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boxing

boxing Forget the euphemistic ‘noble art of self-defence’; boxing is a human bloodsport in which the intention is to hurt one's opponents by delivering blows to their body and ultimately knocking them unconscious. It sanctions injury in the name of sport.

That said, modern boxing appears almost genteel alongside its prizefighting predecessor in which bareknuckled pugilists fought to exhaustion, with fights often lasting several hours. A round ended only when one combatant was floored; he then had half a minute's respite before placing his toe on a line scratched across the centre of the ring and resuming battle. Not until one fighter failed ‘to come up to scratch’ was a result declared: no wins on points in those days, just the objective test of an inability to continue. Early rounds were often hard slogging contests but the real physical damage came in the later stages when tiredness slowed defensive reflexes. Imagine too the state of even the winner's hands, protected only by having been soaked in brine.

With their combination of boxing and wrestling moves, early contests were literally ‘no holds barred’; grappling, punching, tripping, and throwing all being used to floor an opponent. The widely-adopted Broughton's Rules of 1743 eradicated some of the barbarism by outlawing the hitting of a man when he was down, and the seizing of hair or the body below the waist, but they still permitted butting. Yet it was not the brutality of the prize-ring which brought its demise, but the corruption with which it became associated.

The revival of the sport as boxing in late Victorian Britain saw several changes designed to render it more civilized. Although some of the old practices continued for a while — even the famous Queensbury Rules initially allowed endurance contests — by the turn of the century the general picture was one of boxing in gloves, limited-time rounds, points decisions after a fixed number of rounds had elapsed, and weight divisions, though the latter have accentuated problems of dehydration as fighters struggle to ‘make the weight’.

For much of the twentieth century the history of boxing has been one of crumbling resistance to changes intended to protect further the brains and bodies of participants. Between 1984 and 1993 eight boxers had died soon after fights in the UK; bantamweight Bradley Stone was added to the list in 1994. Following a report from a medical working party, which included neurosurgeons, the British Boxing Board of Control subsequently introduced mandatory annual magnetic resonance imaging scans for all boxers to replace the less sophisticated computerized tomography which had been compulsory only for those fighting eight rounds or more. Additionally, any boxer knocked out must wait 45 days (previously 28) before he again enters the ring competitively, and he must also have a hospital check. Ringside doctors may advise referees on a fighter's condition between rounds and may recommend that the contest be stopped. Doctors also examine each boxer at the conclusion of fights and paramedic teams must be on hand at all boxing bills.

The medical profession in several countries has increasingly adopted an anti-boxing stance, citing irreversible brain damage as its major objection to the sport. This is a key point for, in absolute terms of deaths and serious injuries, other sports such as horseracing, mountaineering, rugby, and even cricket appear more dangerous, but in none of them is deliberate and repeated striking of an opponent part of the rules of the game. In contrast a boxer has a licence for physical assault. The evidence is clear that repeated pummelling to the head can cause cumulative damage to the brain: here time is no great healer. Occasionally, acute brain injury can occur during a fight. The greatest danger comes towards the end when a tired man with a loose neck has his head flipped back rapidly by a punch. This can tear a vein outside or inside the brain, which then leaks blood, causing pressure on the brain and eventually leading to a coma. Only if the clot is removed rapidly can the fighter survive. Fighters now train harder; their bod-ies are fitter — but their brains are no more resilient than in the past. Some nations, notably Sweden, have already banned boxing on medical grounds.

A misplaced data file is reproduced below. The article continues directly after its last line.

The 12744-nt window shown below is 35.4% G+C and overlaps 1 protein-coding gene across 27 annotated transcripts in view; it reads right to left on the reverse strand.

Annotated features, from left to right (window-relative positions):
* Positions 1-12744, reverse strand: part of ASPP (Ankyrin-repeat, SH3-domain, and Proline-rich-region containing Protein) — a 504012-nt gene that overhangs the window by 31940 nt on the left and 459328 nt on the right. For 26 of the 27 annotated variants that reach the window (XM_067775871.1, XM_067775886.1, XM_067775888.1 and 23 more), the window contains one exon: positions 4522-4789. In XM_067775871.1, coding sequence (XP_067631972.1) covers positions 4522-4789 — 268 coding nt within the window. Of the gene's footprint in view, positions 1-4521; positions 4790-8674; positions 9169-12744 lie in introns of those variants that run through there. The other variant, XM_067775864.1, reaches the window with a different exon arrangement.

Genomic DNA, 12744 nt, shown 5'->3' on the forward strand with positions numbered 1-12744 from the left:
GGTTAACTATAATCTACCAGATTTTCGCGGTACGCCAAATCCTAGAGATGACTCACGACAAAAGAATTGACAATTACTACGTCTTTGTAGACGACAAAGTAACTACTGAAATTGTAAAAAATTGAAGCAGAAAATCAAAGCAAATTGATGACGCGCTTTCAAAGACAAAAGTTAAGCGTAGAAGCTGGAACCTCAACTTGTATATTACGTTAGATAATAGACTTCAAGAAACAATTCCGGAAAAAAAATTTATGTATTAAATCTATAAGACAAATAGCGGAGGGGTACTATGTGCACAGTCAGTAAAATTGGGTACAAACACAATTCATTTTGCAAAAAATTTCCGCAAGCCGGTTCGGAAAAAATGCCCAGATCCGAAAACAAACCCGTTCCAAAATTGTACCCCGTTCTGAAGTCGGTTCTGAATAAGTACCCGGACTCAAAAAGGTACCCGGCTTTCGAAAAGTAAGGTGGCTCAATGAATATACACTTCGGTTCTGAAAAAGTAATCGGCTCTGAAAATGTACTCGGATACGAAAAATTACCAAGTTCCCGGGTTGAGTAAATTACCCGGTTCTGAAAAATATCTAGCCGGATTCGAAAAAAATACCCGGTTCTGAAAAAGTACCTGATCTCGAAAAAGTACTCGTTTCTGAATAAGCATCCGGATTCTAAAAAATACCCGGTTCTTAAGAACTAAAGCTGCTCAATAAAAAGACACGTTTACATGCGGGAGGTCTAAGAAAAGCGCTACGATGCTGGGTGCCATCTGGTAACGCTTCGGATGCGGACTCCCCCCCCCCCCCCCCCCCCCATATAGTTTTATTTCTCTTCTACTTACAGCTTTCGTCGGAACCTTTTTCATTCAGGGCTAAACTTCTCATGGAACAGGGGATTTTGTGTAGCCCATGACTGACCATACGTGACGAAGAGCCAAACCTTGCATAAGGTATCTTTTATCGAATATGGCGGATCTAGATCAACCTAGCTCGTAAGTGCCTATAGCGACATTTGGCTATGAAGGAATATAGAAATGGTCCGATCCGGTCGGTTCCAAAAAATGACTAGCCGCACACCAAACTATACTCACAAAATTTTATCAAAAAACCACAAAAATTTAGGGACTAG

So far the British government has been reluctant to follow the Swedish lead and since 1981 five private members' anti-boxing Bills proposed in parliament have failed to reach the statute books. Most schools, both state and public, however, have dropped boxing from their physical education curriculum. Yet it should be noted that amateur boxing is exceptionally well regulated: not more than four rounds are fought, headguards are worn, and the referee is allowed to stop a fight to prevent serious injury. However, headguards, whilst absorbing energy from punches, present an even larger target to be hit and thus the number of blows striking home may well increase. Indeed, studies have shown that non-boxing sportsmen outperform even amateur fighters in neurological tests and, notwithstanding the safety precautions, three amateur fighters have suffered serious brain injury in British rings since 1988.

For centuries boxing has been the epitome of overt masculinity, a demonstration of manliness and its embodying characteristics of courage, toleration of pain, and self-discipline. Women were merely ornaments displaying the round cards. This continues, but women have successfully demanded equal rights in the ring. In Britain, girls from the age of 10 are now allowed to spar in amateur boxing gyms, and recently professionalism, too, has been recognized for women — significantly later than its acceptance in the US where fights for women have appeared on the undercard of world championship events.

The moral dilemma of boxing is that it provides an honest opportunity to escape poverty, but it also means for some a legal beating and for all the threat of permanent damage. Hitting below the belt is outlawed to protect the genitals, but surely the brain deserves even more protection, by reducing the concussive power of the boxing glove, developing safer headgear, excluding the head as a target — or by banning the sport altogether. The issue is not how hazardous boxing is but whether the hazards are acceptable.